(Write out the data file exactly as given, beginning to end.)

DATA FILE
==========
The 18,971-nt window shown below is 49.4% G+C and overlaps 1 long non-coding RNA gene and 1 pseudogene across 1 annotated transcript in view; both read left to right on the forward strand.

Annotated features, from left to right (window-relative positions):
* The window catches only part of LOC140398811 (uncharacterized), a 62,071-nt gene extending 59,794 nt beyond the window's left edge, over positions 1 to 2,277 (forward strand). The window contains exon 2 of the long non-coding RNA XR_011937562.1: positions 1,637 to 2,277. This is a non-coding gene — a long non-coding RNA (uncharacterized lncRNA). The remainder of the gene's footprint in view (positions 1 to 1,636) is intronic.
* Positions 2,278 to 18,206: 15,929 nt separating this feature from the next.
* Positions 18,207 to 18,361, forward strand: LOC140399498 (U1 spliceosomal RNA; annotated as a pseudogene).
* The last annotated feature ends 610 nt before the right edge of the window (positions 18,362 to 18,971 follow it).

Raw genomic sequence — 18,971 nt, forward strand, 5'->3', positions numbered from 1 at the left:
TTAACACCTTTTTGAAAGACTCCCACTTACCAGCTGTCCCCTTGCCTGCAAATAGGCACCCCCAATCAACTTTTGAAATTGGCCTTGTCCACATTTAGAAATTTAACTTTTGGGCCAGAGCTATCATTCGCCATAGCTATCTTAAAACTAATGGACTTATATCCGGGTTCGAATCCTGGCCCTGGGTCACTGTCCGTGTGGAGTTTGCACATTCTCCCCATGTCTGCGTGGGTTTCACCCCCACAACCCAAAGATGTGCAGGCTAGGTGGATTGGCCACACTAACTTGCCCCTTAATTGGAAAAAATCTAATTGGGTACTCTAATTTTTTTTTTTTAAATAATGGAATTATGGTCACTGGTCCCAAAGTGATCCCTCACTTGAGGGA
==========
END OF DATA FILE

The 18,971-nt window shown below is 49.4% G+C and overlaps 1 long non-coding RNA gene and 1 pseudogene across 1 annotated transcript in view; both read left to right on the forward strand.

Annotated features, from left to right (window-relative positions):
* The window catches only part of LOC140398811 (uncharacterized), a 62,071-nt gene extending 59,794 nt beyond the window's left edge, over positions 1 to 2,277 (forward strand). The window contains exon 2 of the long non-coding RNA XR_011937562.1: positions 1,637 to 2,277. This is a non-coding gene — a long non-coding RNA (uncharacterized lncRNA). The remainder of the gene's footprint in view (positions 1 to 1,636) is intronic.
* Positions 2,278 to 18,206: 15,929 nt separating this feature from the next.
* Positions 18,207 to 18,361, forward strand: LOC140399498 (U1 spliceosomal RNA; annotated as a pseudogene).
* The last annotated feature ends 610 nt before the right edge of the window (positions 18,362 to 18,971 follow it).

Raw genomic sequence — 18,971 nt, forward strand, 5'->3', positions numbered from 1 at the left:
TTAACACCTTTTTGAAAGACTCCCACTTACCAGCTGTCCCCTTGCCTGCAAATAGGCACCCCCAATCAACTTTTGAAATTGGCCTTGTCCACATTTAGAAATTTAACTTTTGGGCCAGAGCTATCATTCGCCATAGCTATCTTAAAACTAATGGACTTATATCCGGGTTCGAATCCTGGCCCTGGGTCACTGTCCGTGTGGAGTTTGCACATTCTCCCCATGTCTGCGTGGGTTTCACCCCCACAACCCAAAGATGTGCAGGCTAGGTGGATTGGCCACACTAACTTGCCCCTTAATTGGAAAAAATCTAATTGGGTACTCTAATTTTTTTTTTTTAAATAATGGAATTATGGTCACTGGTCCCAAAGTGATCCCTCACTTGAGGGA